North Korea’s Punggye-ri Nuclear Test Site: Waiting for Godot?
New commercial satellite imagery of the Punggye-ri Nuclear Test Site collected on March 30 shows little change from the previous day. The facility, particularly the North Portal, appears able to support a new nuclear test at any time of the North’s choosing. However, as noted in our last update, great caution should be used in trying to determine if a test is imminent based on satellite imagery alone.
At the North Portal no vehicles, trailers or personnel are readily visible. Although water-filled ditches and saturated ground are visible, it is unclear if water is still being actively pumped out of the portal to maintain an optimal environment for instrumentation and stemming. If it is, the flow is less than previously observed, but has not fallen to the level of natural drainage. As suggested by paths through the snow, guards have been patrolling the perimeter security fence. There is also a well-trodden path from the portal and support building to a small shed, the function of which is unclear. No additional dumping of new material removed from the tunnel is apparent on the tailings/spoil pile.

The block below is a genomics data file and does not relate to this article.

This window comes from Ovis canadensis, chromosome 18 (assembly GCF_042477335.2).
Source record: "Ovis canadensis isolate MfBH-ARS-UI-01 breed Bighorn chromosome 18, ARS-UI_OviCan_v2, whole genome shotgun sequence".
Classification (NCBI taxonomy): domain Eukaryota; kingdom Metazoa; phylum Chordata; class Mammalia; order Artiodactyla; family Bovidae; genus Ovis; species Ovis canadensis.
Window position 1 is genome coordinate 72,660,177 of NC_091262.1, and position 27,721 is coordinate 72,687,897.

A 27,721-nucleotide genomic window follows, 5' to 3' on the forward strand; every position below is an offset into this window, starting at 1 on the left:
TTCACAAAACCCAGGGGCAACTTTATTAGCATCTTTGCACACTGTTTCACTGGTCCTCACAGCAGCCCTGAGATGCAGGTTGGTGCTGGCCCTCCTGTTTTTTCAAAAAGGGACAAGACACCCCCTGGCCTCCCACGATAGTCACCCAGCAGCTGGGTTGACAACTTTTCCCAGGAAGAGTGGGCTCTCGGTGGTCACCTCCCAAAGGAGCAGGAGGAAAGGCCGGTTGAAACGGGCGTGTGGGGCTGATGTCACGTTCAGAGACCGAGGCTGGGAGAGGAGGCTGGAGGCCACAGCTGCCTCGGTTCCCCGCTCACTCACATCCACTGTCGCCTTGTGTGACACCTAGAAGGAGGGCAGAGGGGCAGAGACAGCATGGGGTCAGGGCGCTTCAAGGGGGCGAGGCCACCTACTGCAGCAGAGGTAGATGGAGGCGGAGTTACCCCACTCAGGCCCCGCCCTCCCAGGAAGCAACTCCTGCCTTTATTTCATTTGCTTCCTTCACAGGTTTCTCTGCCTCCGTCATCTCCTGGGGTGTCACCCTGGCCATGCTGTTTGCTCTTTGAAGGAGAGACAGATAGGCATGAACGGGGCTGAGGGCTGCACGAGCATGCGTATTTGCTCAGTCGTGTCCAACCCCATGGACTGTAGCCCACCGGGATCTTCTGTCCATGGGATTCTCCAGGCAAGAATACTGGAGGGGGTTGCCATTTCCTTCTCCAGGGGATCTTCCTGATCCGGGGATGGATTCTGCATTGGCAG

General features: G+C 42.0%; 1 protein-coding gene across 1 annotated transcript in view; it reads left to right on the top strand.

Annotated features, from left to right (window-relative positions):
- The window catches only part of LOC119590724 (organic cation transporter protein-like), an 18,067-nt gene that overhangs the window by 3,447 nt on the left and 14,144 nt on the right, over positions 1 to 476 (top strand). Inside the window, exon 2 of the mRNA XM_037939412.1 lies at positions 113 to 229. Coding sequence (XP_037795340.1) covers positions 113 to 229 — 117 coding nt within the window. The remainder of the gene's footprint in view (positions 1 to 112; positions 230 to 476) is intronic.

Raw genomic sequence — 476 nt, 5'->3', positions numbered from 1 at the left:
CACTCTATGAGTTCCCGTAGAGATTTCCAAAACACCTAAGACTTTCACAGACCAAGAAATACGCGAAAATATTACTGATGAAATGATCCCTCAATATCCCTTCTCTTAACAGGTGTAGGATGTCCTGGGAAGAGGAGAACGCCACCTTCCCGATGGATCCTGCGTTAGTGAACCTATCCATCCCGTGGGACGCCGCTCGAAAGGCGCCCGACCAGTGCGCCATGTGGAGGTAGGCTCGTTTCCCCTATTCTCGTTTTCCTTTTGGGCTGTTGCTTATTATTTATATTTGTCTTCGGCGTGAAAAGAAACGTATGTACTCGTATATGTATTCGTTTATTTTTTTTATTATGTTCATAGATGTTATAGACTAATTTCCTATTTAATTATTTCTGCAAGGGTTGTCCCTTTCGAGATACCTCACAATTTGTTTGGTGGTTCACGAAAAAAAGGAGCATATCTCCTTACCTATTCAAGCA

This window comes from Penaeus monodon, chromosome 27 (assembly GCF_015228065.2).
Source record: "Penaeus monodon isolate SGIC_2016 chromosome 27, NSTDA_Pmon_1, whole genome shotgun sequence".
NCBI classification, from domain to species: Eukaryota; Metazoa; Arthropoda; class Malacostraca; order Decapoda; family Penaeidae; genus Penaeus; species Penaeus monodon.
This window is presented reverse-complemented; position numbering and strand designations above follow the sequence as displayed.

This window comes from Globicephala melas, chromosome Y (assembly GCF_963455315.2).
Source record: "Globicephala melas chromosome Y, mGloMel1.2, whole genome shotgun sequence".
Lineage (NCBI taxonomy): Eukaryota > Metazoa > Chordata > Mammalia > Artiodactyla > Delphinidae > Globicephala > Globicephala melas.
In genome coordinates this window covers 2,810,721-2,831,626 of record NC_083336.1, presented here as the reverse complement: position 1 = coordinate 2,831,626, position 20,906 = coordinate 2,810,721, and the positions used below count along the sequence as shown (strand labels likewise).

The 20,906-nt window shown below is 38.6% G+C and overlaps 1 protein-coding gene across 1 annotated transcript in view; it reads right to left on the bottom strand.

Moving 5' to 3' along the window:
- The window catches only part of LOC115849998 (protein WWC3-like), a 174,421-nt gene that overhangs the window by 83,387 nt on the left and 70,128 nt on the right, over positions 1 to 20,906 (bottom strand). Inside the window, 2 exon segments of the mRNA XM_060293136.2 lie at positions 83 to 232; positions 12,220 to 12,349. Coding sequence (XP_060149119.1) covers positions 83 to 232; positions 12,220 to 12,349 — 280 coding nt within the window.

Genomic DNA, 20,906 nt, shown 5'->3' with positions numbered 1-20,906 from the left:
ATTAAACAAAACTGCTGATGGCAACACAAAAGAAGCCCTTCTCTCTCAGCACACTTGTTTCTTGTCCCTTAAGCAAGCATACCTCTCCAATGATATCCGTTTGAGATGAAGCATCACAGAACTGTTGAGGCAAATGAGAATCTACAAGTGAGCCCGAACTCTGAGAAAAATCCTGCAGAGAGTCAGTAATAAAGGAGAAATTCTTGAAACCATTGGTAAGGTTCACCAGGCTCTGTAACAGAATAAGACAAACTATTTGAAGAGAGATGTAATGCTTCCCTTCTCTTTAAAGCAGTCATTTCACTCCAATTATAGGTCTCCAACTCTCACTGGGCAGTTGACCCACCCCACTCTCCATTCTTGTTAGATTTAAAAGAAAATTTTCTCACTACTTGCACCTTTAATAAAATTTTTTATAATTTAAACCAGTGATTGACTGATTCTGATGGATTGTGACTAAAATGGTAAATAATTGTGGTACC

Figure 1. No vehicles or trailers remain around the North Portal but well-worn paths are observed.
Figure 2. No new dumping of material on the North Portal spoil pile.
At the Main Administrative Area, no vehicles, trailers or personnel are observed. Between previous activity in this area and snow melting, both courtyards are clear of snow. What may have been a small collection of crates or trailers seen the day before are no longer present.
Figure 3. Small collection of crates or trailers seen in previous imagery has been removed.
No activity of significance is noted at the West or South Portals. No assessment of the Command Center Area can be made as it is obscured by clouds.